2. Karle Cave Inscription of the year 14, EP. Ind. VII, pp.64. No. 19, also records the donation of village Karajaka to the Mahasanghika monks dweling in
the caves of Valuraka, by a king, whose name is lost,
but who is to be identified with either Gautamiputra Satakami or vashishthiputra Pulumavi indicating
wresting Pune regon by Satavahanas from the Kanaharatas.
3. E.Senart. EP.Ind. VII, pp.60-61, explains the addition of this Phrase to the text to indicate that the donation was made for the benefit of monks of all sects and all localities. The intention of the donor was to clarify that the donation meant for all monks,
without any restriction in respect of their Organisational or sectarian and geographical affiliations.
English Translation of the inscription
Success ! Ushavadata Rishabhadatta), Dinika’s son, son-in-law of Kanatrapa Nahapana the Kahaharata king,
who made a gift of three hundred thousand cows, who made
gifts of gold and got bathing ghats constructed on the river Parnasa, who made a gift of sixteen villages to Gods
and Brahmanas, who gave eight wives to Brahmanas at Prabhasa,
the holy tirtha, who causes hundred thousand ( Brahmanas) to be fed every year for the sake of his (late) father
(1.e. by way of a feast for the manes) has donated the village, Karajika, for provisioning of the monks belonging
to the Samgha of all directions, and dislocated during rains.

Inscription number 133.
Junnar Cave Inscription of tne time of Nahapana
(C119-24 A. D.)-Saka year 46 ( 124 A.D.)
Provenance: Junnar (in the 4th excavation on the eastern
side of Manmodi Hill) Pune district. Maharashtra.
Script: Brahmi.
Language: Prakrit.
References J.B. Burgess and Pt. B. Indraji, Ins. from Cave
Temples of western India.1976. pp.51 f.
Burgess and Buhler Arch. Surv. W Ind. IV, pp.103. D.C. Sirkar, Sel.Inss, . pp.172-73.

1. From the Plate in Arch. Surv.W. Ind., IV, PI.LIV, No. 11 ( Junnar no. 32). For other references see Luders ‘List No. 1174.

2. Scholars generally take पोढ़ा in the sense of a or cistern. These water cisterns are found dug out in the rock mostly near the entrance of the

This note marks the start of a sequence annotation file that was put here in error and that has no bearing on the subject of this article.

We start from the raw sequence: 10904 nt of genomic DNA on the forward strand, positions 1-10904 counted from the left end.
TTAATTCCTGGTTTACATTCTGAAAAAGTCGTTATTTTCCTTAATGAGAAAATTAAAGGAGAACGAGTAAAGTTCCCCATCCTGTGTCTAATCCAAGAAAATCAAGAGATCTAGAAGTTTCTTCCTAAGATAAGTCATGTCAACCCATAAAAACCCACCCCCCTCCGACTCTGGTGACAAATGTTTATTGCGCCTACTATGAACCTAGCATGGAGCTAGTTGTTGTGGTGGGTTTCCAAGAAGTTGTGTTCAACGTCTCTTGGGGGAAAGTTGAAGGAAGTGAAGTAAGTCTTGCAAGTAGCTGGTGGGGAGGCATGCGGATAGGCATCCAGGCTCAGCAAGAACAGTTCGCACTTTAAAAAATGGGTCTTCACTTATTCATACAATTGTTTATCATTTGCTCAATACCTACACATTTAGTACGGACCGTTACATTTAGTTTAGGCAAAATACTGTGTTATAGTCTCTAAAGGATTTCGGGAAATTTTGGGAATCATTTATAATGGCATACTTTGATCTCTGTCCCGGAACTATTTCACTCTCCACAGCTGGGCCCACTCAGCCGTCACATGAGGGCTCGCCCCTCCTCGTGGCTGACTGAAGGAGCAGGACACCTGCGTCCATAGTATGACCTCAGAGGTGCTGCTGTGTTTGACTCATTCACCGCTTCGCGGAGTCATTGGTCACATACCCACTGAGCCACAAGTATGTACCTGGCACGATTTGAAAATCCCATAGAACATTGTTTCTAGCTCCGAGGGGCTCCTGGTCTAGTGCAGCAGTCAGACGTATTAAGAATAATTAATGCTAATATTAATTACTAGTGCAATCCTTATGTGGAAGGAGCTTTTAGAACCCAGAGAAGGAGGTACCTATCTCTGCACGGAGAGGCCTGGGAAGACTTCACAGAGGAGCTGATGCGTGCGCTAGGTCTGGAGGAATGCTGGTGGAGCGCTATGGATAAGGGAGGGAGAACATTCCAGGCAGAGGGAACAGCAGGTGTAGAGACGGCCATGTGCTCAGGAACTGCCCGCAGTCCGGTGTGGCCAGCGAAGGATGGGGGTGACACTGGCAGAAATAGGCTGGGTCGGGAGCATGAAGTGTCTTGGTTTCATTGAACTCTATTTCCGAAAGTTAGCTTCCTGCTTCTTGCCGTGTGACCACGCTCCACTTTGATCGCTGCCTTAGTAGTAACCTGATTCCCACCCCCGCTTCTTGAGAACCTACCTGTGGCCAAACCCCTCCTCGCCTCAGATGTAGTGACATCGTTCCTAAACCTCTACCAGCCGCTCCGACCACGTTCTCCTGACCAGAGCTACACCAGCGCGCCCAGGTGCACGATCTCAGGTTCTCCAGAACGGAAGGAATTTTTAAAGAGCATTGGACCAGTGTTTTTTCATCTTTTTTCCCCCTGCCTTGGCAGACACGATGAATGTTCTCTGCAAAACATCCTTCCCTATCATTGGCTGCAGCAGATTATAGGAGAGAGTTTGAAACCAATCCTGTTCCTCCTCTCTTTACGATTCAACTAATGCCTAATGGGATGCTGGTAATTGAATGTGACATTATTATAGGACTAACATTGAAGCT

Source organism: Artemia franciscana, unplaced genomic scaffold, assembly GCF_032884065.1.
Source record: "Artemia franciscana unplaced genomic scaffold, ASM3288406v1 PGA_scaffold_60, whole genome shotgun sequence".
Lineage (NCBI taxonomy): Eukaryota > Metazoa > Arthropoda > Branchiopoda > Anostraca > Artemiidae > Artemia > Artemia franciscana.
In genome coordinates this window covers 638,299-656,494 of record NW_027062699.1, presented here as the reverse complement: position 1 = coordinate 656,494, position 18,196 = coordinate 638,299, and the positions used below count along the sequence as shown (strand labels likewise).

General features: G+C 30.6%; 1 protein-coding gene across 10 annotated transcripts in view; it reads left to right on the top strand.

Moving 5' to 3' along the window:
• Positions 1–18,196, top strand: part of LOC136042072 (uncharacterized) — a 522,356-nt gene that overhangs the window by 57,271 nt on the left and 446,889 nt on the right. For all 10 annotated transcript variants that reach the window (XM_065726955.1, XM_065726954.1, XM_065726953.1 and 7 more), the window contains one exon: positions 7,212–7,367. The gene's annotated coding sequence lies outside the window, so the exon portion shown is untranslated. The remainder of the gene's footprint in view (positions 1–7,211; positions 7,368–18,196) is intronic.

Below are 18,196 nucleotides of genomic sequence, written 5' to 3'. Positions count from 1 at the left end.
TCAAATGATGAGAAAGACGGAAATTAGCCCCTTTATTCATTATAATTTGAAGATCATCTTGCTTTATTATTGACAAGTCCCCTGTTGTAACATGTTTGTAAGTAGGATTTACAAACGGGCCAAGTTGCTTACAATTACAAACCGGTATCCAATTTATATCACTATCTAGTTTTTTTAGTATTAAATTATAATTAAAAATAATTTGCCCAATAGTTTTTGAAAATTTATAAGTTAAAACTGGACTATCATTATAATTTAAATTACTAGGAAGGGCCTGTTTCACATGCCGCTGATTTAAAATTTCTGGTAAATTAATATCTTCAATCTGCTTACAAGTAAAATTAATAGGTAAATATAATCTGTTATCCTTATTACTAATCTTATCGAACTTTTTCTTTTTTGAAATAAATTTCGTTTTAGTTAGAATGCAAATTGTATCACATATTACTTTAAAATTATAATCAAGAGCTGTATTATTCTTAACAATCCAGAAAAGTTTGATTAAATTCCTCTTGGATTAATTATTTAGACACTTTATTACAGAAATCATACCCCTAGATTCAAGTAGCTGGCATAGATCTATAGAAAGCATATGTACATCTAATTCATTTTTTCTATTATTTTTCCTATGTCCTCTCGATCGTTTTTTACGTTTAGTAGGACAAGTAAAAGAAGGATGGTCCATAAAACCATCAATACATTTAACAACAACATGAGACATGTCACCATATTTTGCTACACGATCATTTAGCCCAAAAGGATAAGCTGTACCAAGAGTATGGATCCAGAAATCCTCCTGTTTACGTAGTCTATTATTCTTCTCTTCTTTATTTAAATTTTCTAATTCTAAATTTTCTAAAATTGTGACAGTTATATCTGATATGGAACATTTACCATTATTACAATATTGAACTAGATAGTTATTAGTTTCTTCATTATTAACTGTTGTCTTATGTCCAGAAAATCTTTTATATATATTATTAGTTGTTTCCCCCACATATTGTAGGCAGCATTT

rock-cut caves of thee Deccan. Some of these like those in the elephanta Caves are huge Underground
tanks. But Philologically the word should be derived from Sanskrit.प्रपदा
meaning a flight of steps. such as are found leading to water in
a step well or to a cave in a mountain side. In Punjabi पोड़ी is still used in the sense of a flight of steps or a staircase.
The word originally must have meant a step-well, and later came to be
used in the sense of a water-hole generally.
Text of the inscription
1. (रात्रो ) महखतपस सामि नहपानस
2. (आ) मतस वठ समोतस अयमस
3. (दे)(यथम) च (पो) ढ़ि मटपो च पुत्रथय वस
English Translation of the inscription

In the year 46 were constructed tne cistern and the vault (rest house) for earning merit (i.e. for the purpose of free use) and (they) are the pious gift of Aryaman of vatsa gotra, the minister of the king and Mahakshatrap, Lord Nahapana.

Sakas of westen India
(b Kardamaka Faily (House of Chashtena)
Inscription number 134.
Andhau Stone Inscriptions of the time of Chashtana and Rudradaman, Saka Year 52 ( 130 A D.)
Provenance: Andhau, near Khavda (or Pachchham) Kutch district, Saurashtra
1. D.C. Sircar. Sel.Ins, p.173, n 5, opine. “The Saka era”
Very Probably took its name from its constant use by this Saka family for a long time.
Script Brahmi. Northern variety of lst and 2nd centuries A.D.
Language: Prakrit influenced by Sanskrit.
References: R. D. Banerji. Ep.Ind. XVI, pp.19-25 A to D.
DC Sircar,. select Inss., I, pp.173-75.